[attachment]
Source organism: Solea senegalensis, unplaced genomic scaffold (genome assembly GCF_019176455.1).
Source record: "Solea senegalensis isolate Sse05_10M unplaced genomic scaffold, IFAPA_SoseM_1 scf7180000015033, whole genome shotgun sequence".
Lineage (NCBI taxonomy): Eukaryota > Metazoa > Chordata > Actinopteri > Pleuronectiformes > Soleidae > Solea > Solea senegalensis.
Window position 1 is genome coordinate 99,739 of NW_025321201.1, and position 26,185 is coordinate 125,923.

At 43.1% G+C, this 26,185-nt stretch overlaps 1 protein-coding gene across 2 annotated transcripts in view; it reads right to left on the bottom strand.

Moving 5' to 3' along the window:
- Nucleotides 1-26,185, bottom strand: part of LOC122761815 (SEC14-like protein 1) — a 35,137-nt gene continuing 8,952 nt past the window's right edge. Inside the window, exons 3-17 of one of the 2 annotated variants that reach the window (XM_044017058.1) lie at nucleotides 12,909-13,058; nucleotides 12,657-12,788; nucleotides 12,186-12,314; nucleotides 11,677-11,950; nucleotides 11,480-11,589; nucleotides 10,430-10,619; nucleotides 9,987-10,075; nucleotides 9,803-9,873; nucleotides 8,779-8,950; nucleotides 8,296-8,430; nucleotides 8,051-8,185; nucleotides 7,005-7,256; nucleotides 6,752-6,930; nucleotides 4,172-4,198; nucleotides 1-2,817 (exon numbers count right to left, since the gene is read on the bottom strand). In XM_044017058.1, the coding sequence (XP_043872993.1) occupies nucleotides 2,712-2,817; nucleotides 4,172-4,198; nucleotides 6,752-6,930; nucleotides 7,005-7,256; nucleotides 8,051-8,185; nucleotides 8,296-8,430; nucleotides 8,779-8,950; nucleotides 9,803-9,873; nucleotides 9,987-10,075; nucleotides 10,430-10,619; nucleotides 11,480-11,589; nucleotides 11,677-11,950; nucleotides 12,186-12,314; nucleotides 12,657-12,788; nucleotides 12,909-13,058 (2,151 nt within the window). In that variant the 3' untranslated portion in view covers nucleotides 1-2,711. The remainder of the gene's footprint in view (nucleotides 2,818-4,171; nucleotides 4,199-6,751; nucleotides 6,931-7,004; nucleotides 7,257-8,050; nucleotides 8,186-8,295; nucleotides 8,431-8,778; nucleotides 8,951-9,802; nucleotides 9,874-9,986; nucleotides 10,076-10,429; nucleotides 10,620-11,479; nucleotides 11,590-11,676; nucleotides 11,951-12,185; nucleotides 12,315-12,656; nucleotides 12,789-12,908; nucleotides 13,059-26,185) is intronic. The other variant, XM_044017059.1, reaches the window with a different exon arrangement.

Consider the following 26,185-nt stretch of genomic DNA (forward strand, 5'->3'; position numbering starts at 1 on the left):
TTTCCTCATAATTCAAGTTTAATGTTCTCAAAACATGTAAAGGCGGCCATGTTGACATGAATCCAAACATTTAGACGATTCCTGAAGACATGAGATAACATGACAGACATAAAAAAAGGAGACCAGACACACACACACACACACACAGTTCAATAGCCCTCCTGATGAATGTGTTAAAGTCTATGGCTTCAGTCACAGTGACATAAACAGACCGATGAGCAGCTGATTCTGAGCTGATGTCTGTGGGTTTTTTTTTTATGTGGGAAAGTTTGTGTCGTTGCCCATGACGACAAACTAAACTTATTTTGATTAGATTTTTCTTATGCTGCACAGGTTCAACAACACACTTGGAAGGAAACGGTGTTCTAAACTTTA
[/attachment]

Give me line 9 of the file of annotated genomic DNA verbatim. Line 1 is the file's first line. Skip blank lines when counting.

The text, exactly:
TTTCCTCATAATTCAAGTTTAATGTTCTCAAAACATGTAAAGGCGGCCATGTTGACATGAATCCAAACATTTAGACGATTCCTGAAGACATGAGATAACATGACAGACATAAAAAAAGGAGACCAGACACACACACACACACACACAGTTCAATAGCCCTCCTGATGAATGTGTTAAAGTCTATGGCTTCAGTCACAGTGACATAAACAGACCGATGAGCAGCTGATTCTGAGCTGATGTCTGTGGGTTTTTTTTTTATGTGGGAAAGTTTGTGTCGTTGCCCATGACGACAAACTAAACTTATTTTGATTAGATTTTTCTTATGCTGCACAGGTTCAACAACACACTTGGAAGGAAACGGTGTTCTAAACTTTA